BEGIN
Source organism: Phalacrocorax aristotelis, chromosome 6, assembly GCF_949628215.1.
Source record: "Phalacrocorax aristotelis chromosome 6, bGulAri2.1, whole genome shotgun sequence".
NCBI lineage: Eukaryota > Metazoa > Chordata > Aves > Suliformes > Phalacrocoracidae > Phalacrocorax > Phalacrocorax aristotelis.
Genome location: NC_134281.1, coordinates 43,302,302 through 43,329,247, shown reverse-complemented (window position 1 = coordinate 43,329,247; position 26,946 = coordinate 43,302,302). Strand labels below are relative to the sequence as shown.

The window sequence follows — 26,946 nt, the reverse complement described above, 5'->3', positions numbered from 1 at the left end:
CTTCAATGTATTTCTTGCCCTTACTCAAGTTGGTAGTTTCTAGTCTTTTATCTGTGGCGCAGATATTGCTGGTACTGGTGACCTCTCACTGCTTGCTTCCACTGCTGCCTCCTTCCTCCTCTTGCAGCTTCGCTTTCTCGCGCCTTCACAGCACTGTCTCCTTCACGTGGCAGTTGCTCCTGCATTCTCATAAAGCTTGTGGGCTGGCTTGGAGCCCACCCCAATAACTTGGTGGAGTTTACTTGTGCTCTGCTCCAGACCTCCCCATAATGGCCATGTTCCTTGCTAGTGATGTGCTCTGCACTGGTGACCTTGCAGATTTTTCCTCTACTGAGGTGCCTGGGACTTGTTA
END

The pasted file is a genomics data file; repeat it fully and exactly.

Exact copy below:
Source organism: Phalacrocorax aristotelis, chromosome 6, assembly GCF_949628215.1.
Source record: "Phalacrocorax aristotelis chromosome 6, bGulAri2.1, whole genome shotgun sequence".
NCBI lineage: Eukaryota > Metazoa > Chordata > Aves > Suliformes > Phalacrocoracidae > Phalacrocorax > Phalacrocorax aristotelis.
Genome location: NC_134281.1, coordinates 43,302,302 through 43,329,247, shown reverse-complemented (window position 1 = coordinate 43,329,247; position 26,946 = coordinate 43,302,302). Strand labels below are relative to the sequence as shown.

The window sequence follows — 26,946 nt, the reverse complement described above, 5'->3', positions numbered from 1 at the left end:
CTTCAATGTATTTCTTGCCCTTACTCAAGTTGGTAGTTTCTAGTCTTTTATCTGTGGCGCAGATATTGCTGGTACTGGTGACCTCTCACTGCTTGCTTCCACTGCTGCCTCCTTCCTCCTCTTGCAGCTTCGCTTTCTCGCGCCTTCACAGCACTGTCTCCTTCACGTGGCAGTTGCTCCTGCATTCTCATAAAGCTTGTGGGCTGGCTTGGAGCCCACCCCAATAACTTGGTGGAGTTTACTTGTGCTCTGCTCCAGACCTCCCCATAATGGCCATGTTCCTTGCTAGTGATGTGCTCTGCACTGGTGACCTTGCAGATTTTTCCTCTACTGAGGTGCCTGGGACTTGTTA